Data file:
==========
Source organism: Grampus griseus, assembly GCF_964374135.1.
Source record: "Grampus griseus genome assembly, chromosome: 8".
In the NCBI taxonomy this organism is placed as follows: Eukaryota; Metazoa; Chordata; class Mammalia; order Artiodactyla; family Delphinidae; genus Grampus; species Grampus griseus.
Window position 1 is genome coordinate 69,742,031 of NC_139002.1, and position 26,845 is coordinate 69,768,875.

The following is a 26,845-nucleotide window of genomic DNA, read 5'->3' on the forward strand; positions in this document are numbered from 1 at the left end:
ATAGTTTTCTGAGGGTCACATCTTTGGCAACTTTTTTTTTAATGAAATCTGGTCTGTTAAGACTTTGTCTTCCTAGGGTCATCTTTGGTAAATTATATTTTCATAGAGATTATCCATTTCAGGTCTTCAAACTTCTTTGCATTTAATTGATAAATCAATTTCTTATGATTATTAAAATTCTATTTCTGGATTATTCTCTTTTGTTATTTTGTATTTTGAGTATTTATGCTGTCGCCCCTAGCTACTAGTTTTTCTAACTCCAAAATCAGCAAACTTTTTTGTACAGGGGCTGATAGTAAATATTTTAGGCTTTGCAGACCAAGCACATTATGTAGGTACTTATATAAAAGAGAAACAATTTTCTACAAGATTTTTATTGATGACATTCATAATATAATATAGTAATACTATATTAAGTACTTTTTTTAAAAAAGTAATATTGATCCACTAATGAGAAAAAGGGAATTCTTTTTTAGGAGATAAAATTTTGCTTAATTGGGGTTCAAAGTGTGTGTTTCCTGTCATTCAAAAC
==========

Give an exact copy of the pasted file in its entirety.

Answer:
Source organism: Grampus griseus, assembly GCF_964374135.1.
Source record: "Grampus griseus genome assembly, chromosome: 8".
In the NCBI taxonomy this organism is placed as follows: Eukaryota; Metazoa; Chordata; class Mammalia; order Artiodactyla; family Delphinidae; genus Grampus; species Grampus griseus.
Window position 1 is genome coordinate 69,742,031 of NC_139002.1, and position 26,845 is coordinate 69,768,875.

The following is a 26,845-nucleotide window of genomic DNA, read 5'->3' on the forward strand; positions in this document are numbered from 1 at the left end:
ATAGTTTTCTGAGGGTCACATCTTTGGCAACTTTTTTTTTAATGAAATCTGGTCTGTTAAGACTTTGTCTTCCTAGGGTCATCTTTGGTAAATTATATTTTCATAGAGATTATCCATTTCAGGTCTTCAAACTTCTTTGCATTTAATTGATAAATCAATTTCTTATGATTATTAAAATTCTATTTCTGGATTATTCTCTTTTGTTATTTTGTATTTTGAGTATTTATGCTGTCGCCCCTAGCTACTAGTTTTTCTAACTCCAAAATCAGCAAACTTTTTTGTACAGGGGCTGATAGTAAATATTTTAGGCTTTGCAGACCAAGCACATTATGTAGGTACTTATATAAAAGAGAAACAATTTTCTACAAGATTTTTATTGATGACATTCATAATATAATATAGTAATACTATATTAAGTACTTTTTTTAAAAAAGTAATATTGATCCACTAATGAGAAAAAGGGAATTCTTTTTTAGGAGATAAAATTTTGCTTAATTGGGGTTCAAAGTGTGTGTTTCCTGTCATTCAAAAC